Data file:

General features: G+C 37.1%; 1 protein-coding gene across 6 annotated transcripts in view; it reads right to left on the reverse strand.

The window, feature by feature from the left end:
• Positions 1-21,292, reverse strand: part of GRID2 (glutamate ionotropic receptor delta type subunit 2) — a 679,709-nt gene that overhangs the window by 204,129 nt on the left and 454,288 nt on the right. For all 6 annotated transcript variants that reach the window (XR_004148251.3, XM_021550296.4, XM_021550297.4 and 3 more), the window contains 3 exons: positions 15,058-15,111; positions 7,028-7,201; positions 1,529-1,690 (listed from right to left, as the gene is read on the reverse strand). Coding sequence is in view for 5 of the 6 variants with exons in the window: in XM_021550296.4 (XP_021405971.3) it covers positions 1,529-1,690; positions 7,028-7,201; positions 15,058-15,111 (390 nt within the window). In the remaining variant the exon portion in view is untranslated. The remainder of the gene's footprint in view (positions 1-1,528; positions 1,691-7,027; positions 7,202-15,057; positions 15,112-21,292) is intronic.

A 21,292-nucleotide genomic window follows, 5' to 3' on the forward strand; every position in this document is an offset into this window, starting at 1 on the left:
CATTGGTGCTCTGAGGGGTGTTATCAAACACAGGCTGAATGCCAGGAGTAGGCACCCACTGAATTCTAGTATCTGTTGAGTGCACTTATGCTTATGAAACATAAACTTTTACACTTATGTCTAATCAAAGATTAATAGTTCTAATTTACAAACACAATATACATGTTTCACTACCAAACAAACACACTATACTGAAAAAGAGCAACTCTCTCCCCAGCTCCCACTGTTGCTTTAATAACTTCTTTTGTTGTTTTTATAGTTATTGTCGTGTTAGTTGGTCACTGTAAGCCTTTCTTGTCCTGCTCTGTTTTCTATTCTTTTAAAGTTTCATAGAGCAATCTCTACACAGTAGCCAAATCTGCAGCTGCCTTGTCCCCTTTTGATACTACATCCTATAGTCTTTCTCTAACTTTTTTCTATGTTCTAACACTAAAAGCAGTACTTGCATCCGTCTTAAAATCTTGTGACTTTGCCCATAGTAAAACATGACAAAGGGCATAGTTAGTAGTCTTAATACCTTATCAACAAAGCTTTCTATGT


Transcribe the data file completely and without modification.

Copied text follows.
General features: G+C 37.1%; 1 protein-coding gene across 6 annotated transcripts in view; it reads right to left on the reverse strand.

The window, feature by feature from the left end:
• Positions 1-21,292, reverse strand: part of GRID2 (glutamate ionotropic receptor delta type subunit 2) — a 679,709-nt gene that overhangs the window by 204,129 nt on the left and 454,288 nt on the right. For all 6 annotated transcript variants that reach the window (XR_004148251.3, XM_021550296.4, XM_021550297.4 and 3 more), the window contains 3 exons: positions 15,058-15,111; positions 7,028-7,201; positions 1,529-1,690 (listed from right to left, as the gene is read on the reverse strand). Coding sequence is in view for 5 of the 6 variants with exons in the window: in XM_021550296.4 (XP_021405971.3) it covers positions 1,529-1,690; positions 7,028-7,201; positions 15,058-15,111 (390 nt within the window). In the remaining variant the exon portion in view is untranslated. The remainder of the gene's footprint in view (positions 1-1,528; positions 1,691-7,027; positions 7,202-15,057; positions 15,112-21,292) is intronic.

A 21,292-nucleotide genomic window follows, 5' to 3' on the forward strand; every position in this document is an offset into this window, starting at 1 on the left:
CATTGGTGCTCTGAGGGGTGTTATCAAACACAGGCTGAATGCCAGGAGTAGGCACCCACTGAATTCTAGTATCTGTTGAGTGCACTTATGCTTATGAAACATAAACTTTTACACTTATGTCTAATCAAAGATTAATAGTTCTAATTTACAAACACAATATACATGTTTCACTACCAAACAAACACACTATACTGAAAAAGAGCAACTCTCTCCCCAGCTCCCACTGTTGCTTTAATAACTTCTTTTGTTGTTTTTATAGTTATTGTCGTGTTAGTTGGTCACTGTAAGCCTTTCTTGTCCTGCTCTGTTTTCTATTCTTTTAAAGTTTCATAGAGCAATCTCTACACAGTAGCCAAATCTGCAGCTGCCTTGTCCCCTTTTGATACTACATCCTATAGTCTTTCTCTAACTTTTTTCTATGTTCTAACACTAAAAGCAGTACTTGCATCCGTCTTAAAATCTTGTGACTTTGCCCATAGTAAAACATGACAAAGGGCATAGTTAGTAGTCTTAATACCTTATCAACAAAGCTTTCTATGT